The Friendships of Sid Drell
On the uncommon bonds of an uncommon man.
BY PHILIP TAUBMAN
There are many ways to remember Sid Drell, whose affiliation with Stanford spanned nearly seven decades before his death in the waning days of 2016. He was a renowned theoretical physicist, leading light and deputy director of the Stanford Linear Accelerator Center (now the SLAC National Accelerator Laboratory), pioneering champion of nuclear arms control, adviser to multiple American presidents, winner of the National Medal of Science and many other awards, gifted musician, and, above all, devoted husband and father. One daughter, Persis, now serves as Stanford’s provost.
There was another exceptional quality, one that went largely unremarked in the obituaries. It was Drell’s great gift for forging friendships. He sustained a number of enduring relationships over the course of his life, including a close and wonderfully productive professional partnership with Pief Panofsky, the founder and longtime director of SLAC.
This remembrance is about two of those friendships — with Andrei Sakharov and George Shultz.
Drell’s bond with Sakharov, the Soviet physicist and political dissident, was remarkable and inspiring. Born of their common scientific interests and concerns about nuclear weapons during Drell’s visits to the Soviet Union in the 1970s, the friendship developed into an uncommon fight for liberty, free expression and the defense of human rights. During some of the darkest days of the Cold War, Drell rushed to Sakharov’s defense when KGB agents hauled the Soviet scientist and Nobel Peace Prize winner from his Moscow apartment in 1980 and hurled him and his wife, Yelena Bonner, into internal exile in Gorky for daring to criticize the Kremlin.
Drell rallied American scientists to denounce the Kremlin, drafting petitions, sending letters and organizing protests on Sakharov’s behalf. When Sakharov managed to smuggle a landmark essay about nuclear dangers out of Gorky in 1983 through his network of Soviet friends, it was addressed as an open letter to Drell, and soon appeared in Foreign Affairs.
The warmth of the relationship was evident in another Sakharov letter that made its way to Drell from Gorky. “This time I want to write you not an ‘open’ letter but a most ordinary one, and to thank you with all my heart.”
Drell liked to say of Sakharov, borrowing a line from Anatole France’s eulogy of Émile Zola, “His destiny and his courage combined to endow him with the greatest of fates. He was a moment in the conscience of humanity.”
Sakharov might have said the same of Drell.
When Mikhail Gorbachev, the Soviet leader, permitted Sakharov to return to Moscow in 1986, Drell and Sakharov were soon in touch. They reunited in Moscow in 1987, and Sakharov traveled to Stanford to visit Drell two years later. The flame of friendship never dimmed. In 2014, 25 years after Sakharov’s death, Drell co-hosted a multiday Hoover Institution symposium about Sakharov and his legacy.
The other co-host was George Shultz. It was a fitting role, as Shultz and Drell grew to be the best of friends after Shultz returned to Stanford in 1989, having served for seven years as Ronald Reagan’s secretary of state. Shultz was a lifetime Republican, Drell a Democrat in spirit, if not in party affiliation. Shultz, an economist, and Drell, a physicist, lacked a common intellectual base. Yet, once they met for the first time at Stanford, they were drawn together by a powerful mutual commitment to human rights and a determination to reduce nuclear threats, even abolish nuclear weapons. The relationship was cemented by their affection for Princeton, their alma mater, and a lighthearted penchant for donning garish orange Princeton jackets and ties.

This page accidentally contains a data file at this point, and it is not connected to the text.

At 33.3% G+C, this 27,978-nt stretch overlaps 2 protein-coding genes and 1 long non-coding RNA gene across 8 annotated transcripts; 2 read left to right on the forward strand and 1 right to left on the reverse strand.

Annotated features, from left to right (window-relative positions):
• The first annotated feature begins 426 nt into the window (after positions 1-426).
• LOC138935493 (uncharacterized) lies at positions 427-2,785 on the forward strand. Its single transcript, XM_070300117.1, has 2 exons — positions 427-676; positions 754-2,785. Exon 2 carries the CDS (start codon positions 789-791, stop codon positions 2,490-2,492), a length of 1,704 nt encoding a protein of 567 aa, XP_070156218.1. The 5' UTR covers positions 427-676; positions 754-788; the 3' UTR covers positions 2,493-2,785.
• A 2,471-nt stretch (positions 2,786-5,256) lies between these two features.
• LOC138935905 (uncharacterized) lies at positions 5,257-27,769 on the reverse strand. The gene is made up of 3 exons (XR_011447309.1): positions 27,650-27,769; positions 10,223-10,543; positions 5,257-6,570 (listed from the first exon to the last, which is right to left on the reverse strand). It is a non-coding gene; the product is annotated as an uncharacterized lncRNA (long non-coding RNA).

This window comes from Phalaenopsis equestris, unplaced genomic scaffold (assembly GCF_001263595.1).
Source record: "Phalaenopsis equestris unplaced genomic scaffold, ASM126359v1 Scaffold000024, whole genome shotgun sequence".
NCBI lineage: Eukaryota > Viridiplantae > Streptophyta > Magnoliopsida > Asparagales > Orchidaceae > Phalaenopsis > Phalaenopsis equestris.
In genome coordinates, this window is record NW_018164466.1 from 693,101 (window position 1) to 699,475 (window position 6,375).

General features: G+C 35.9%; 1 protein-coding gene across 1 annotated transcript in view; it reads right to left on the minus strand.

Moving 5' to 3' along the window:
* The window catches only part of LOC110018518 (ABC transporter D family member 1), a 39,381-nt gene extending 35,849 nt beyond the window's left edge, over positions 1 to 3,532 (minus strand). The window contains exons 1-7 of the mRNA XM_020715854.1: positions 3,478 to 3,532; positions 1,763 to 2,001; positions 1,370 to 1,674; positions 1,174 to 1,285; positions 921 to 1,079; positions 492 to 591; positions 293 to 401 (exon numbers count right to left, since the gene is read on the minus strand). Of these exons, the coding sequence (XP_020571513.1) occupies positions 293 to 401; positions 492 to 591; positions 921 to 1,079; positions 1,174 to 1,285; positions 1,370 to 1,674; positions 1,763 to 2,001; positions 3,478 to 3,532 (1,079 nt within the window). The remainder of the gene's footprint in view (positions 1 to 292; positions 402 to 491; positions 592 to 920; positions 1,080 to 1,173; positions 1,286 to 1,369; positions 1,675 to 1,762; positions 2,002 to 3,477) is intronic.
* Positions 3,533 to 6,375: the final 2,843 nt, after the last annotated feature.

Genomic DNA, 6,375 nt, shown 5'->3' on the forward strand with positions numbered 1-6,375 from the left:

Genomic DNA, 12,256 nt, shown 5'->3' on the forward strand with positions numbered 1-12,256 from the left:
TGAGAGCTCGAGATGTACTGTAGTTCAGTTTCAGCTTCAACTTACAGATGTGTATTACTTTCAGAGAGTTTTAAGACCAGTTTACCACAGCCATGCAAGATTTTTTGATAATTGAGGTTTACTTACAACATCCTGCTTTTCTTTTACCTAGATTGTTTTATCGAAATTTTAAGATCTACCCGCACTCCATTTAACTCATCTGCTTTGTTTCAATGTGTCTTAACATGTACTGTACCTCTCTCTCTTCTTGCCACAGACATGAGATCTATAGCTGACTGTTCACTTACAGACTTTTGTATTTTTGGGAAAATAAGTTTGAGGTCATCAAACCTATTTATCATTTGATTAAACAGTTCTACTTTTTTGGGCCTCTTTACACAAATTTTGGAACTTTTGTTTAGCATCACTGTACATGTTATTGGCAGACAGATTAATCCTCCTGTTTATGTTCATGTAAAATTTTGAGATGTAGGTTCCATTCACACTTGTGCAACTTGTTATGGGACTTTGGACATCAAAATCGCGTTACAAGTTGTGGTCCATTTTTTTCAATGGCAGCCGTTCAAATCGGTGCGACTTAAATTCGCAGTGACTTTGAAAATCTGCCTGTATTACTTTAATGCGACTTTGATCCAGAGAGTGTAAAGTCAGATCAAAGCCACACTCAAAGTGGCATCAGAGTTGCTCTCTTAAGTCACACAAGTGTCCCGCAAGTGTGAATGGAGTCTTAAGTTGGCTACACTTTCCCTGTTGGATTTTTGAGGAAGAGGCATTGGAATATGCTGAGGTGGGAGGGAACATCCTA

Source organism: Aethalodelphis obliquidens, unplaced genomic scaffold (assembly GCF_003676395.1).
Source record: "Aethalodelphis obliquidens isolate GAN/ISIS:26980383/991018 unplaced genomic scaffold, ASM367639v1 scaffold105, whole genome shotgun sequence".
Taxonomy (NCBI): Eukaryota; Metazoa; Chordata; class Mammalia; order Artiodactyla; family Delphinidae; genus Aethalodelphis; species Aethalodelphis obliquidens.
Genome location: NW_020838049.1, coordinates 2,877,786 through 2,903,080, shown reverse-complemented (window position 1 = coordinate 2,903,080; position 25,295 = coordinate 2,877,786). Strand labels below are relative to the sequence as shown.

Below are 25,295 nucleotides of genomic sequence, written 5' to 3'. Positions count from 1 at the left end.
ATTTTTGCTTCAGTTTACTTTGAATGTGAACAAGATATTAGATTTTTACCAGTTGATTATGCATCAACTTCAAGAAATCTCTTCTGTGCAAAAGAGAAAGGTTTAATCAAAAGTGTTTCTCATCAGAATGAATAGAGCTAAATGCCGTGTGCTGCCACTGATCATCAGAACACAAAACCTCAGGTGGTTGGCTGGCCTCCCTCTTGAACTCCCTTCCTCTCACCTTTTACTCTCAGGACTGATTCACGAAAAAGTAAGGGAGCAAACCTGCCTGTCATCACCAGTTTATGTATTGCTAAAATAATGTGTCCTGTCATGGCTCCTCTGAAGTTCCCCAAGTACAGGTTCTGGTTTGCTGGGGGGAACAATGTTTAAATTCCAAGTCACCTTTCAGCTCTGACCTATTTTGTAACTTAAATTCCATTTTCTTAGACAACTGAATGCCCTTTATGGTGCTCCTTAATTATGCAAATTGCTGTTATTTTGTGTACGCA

Anyone who spent time together with Drell and Shultz in recent years could see that this was a special fellowship, animated by a rare degree of warmth and mutual respect. When it came to combating nuclear threats, they were a perfect match — statesman and scientist working together to warn the world that nuclear dangers were rising, not declining, in the decades after the end of the Cold War. They joined forces with three other Cold War veterans — Henry Kissinger, Bill Perry and Sam Nunn — to press for the abolition of nuclear weapons.
Drell and Shultz, seated side by side, became a familiar sight in the Annenberg conference room at Hoover, where the two men would host meetings about nuclear weapons, human rights and other international issues. Shultz, as former secretary of state, presided over many of the sessions, but it was always clear he knew some of the most trenchant comments of the day would come when he turned the floor over to Drell.
Last autumn, as Drell, in declining health, neared his 90th birthday, Shultz invited a group of Drell’s colleagues from the worlds of science, government, music and Stanford to join Drell at Hoover for a look back at his multifaceted career and accomplishments. Drell was clearly touched by the event.
“We just clicked,” Shultz said of his friend earlier this year, not long after learning of Drell’s death. •
Philip Taubman, ’70, adjunct professor at Stanford and former New York Times bureau chief in Moscow and Washington, chronicled Drell’s career in his 2012 book, The Partnership: Five Cold Warriors and Their Quest to Ban the Bomb.